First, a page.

Ahhh…all those security “partners” and self-professed “trusted advisors” out there. Who are they, really? What are they all about these days? Is price the only thing that matters?
If you are like me, you have probably associated these as the Value Added Resellers (VARs) that permeate the market. Why? Well because they told us they were (parters and trusted advisors), of course!
But there’s something that always bugs me about just how they nearly all behave. And it comes out right at the moment it’s time to actually buy something from them. It’s that they are only out to sell you exclusively what they have decided to sell – at the price they have decided to sell it. That is why the security partners are absolutely awash with IT products and services galore. Because if you don’t buy one, you’ll likely buy something else. To the big VARs (a terrible term for oh-so-many), it’s simply a numbers game. And you, blissfully unaware perhaps, are lovingly referred to as something along the lines of a pipeline opportunity. How utterly endearing.
Let’s consider that a true partner or trusted advisor really goes after two things:
- Ensuring that your condition has dramatically improved.
- Seeking fair and equitable compensation for the products and/or services rendered.
Notice how neither of those, if taken seriously, would allow for selling their partnered product of hardware appliance X, software tool Y, or cloud service Z, without placing your needs absolutely first. That’s the mission and inherent value of the partner you truly want.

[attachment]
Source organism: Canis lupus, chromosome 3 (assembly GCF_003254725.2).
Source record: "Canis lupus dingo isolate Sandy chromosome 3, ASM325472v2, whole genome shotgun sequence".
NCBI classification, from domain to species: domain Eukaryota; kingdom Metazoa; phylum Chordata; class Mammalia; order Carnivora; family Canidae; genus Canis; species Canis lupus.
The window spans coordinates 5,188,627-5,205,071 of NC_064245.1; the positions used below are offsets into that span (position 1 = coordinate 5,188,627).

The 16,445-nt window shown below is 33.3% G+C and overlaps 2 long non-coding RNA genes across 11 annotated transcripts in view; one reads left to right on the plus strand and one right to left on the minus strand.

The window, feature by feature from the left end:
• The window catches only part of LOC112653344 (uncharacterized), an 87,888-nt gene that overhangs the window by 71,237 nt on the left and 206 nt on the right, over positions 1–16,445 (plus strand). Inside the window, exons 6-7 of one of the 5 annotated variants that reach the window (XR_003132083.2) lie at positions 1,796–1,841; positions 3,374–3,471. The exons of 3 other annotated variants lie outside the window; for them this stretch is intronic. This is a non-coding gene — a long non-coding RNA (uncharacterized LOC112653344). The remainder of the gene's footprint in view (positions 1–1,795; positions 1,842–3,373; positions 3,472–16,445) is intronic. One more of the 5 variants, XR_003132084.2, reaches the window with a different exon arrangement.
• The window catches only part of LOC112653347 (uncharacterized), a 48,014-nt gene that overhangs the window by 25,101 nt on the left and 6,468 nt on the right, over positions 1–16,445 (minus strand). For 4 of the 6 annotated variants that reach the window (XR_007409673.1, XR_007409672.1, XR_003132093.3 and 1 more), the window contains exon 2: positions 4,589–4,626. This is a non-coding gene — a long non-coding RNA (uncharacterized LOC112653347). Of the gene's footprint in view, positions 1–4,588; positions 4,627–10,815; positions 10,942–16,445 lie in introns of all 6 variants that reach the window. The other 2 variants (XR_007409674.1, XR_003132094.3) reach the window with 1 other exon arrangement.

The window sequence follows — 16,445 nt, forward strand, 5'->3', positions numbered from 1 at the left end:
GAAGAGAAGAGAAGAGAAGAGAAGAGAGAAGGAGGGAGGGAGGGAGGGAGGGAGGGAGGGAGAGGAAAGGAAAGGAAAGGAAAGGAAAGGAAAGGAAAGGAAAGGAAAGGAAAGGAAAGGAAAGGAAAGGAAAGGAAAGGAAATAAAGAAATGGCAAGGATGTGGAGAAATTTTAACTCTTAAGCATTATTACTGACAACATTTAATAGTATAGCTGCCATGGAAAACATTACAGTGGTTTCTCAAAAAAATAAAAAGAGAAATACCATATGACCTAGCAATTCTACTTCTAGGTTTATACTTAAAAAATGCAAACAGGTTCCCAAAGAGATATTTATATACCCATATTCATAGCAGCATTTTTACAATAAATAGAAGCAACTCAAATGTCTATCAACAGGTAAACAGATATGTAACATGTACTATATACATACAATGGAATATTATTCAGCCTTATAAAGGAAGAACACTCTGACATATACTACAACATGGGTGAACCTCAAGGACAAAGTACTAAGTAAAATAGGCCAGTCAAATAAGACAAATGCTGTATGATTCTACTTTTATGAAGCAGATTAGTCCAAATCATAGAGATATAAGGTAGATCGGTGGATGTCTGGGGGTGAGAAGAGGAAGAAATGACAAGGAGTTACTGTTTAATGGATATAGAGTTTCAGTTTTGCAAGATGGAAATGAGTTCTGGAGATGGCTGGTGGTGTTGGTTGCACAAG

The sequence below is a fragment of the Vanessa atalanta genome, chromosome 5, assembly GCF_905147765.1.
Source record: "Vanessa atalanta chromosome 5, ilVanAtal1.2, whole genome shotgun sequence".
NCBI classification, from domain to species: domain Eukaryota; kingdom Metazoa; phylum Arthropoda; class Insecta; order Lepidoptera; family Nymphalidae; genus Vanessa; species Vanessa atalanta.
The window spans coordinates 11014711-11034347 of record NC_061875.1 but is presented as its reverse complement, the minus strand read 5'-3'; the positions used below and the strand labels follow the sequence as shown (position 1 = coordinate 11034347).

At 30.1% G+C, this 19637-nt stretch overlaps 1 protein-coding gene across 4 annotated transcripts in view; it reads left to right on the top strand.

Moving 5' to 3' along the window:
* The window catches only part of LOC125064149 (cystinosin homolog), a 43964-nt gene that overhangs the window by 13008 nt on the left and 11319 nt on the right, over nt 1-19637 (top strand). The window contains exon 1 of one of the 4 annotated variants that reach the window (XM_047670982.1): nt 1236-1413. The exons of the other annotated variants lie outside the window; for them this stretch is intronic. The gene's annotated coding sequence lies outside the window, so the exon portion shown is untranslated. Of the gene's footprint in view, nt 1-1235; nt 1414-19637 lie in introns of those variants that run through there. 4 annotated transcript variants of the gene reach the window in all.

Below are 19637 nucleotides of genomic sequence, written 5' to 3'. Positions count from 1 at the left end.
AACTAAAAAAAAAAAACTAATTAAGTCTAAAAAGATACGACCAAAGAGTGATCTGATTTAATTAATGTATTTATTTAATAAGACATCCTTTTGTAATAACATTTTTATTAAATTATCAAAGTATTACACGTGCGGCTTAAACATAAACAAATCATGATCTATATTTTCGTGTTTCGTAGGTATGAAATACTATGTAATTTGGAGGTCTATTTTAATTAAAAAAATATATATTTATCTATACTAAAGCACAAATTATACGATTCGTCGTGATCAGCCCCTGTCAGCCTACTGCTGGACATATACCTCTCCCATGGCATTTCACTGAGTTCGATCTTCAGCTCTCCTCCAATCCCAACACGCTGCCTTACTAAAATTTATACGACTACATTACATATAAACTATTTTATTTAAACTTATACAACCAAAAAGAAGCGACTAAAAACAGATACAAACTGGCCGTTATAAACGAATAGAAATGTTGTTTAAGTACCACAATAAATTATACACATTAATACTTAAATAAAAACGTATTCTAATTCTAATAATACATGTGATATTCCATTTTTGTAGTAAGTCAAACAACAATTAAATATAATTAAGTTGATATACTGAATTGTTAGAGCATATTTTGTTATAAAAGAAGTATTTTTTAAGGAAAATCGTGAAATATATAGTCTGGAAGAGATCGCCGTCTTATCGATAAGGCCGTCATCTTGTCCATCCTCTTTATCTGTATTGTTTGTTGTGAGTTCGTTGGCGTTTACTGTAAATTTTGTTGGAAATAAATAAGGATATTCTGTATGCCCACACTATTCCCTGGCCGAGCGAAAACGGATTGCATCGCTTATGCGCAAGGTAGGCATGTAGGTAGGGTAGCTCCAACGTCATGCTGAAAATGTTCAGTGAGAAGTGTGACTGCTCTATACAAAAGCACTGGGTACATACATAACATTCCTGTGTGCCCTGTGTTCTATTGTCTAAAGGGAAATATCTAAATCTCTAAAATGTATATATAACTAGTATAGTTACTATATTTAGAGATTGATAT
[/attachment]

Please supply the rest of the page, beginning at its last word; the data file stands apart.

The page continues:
Here’s what is should look like:
The truest partner is one who has the mindset that they are going to put your needs up front, where they should be. What they sell will be limited to what they are absolutely passionate about. And only what they are absolutely passionate about. In cases where a fit is not of clear benefit, they simply walk away. Or, better yet, make a super warm introduction to another external partner who is perfectly right for the given situation. In this way you get the most specialized and professional experience possible.
“If you think it’s expensive to hire a professional to do the job, wait until you hire an amateur.” — Red Adair
But at what price?
At what price, indeed? That’s the million dollar question, right?
Let’s face it, IT is a very well known and understood commodity at this point. This means that the name of the game to businesses, especially procurement teams, is to get that commodity at the lowest price point possible. That’s just good value.
Through new two years of pricing, both as a vendor as well as a customer, I’ve learned to big lessons:
- You really want the vendor to make money.
- The best partners are the ones who can show you the value and can comfortably walk away when it’s in the mutual best interest to do so.
In case that doesn’t make complete sense, I’ll give you two scenarios to think about:
- A customer and a consulting firm agree that it makes senses for a certain project to go forward. The consulting firm not only sells commensurate professional services with the desired outcomes, but also offers the tools (software, hardware, cloud services…) to help accelerate things. Great! But, it’s also understood that others offer the same commodity line items for the tools. So now the corporate procurement department has some input. Also great! That’s part of the value that they, too, bring to the table. In the end the procurement team determines that the price as presented is appropriate. And by appropriate, it’s understood that everyone comes out a winning. After all, that’s how partners (through shared success) treat each other. And they know that this keeps the relationship on solid ground, from which additional desired outcomes flourish.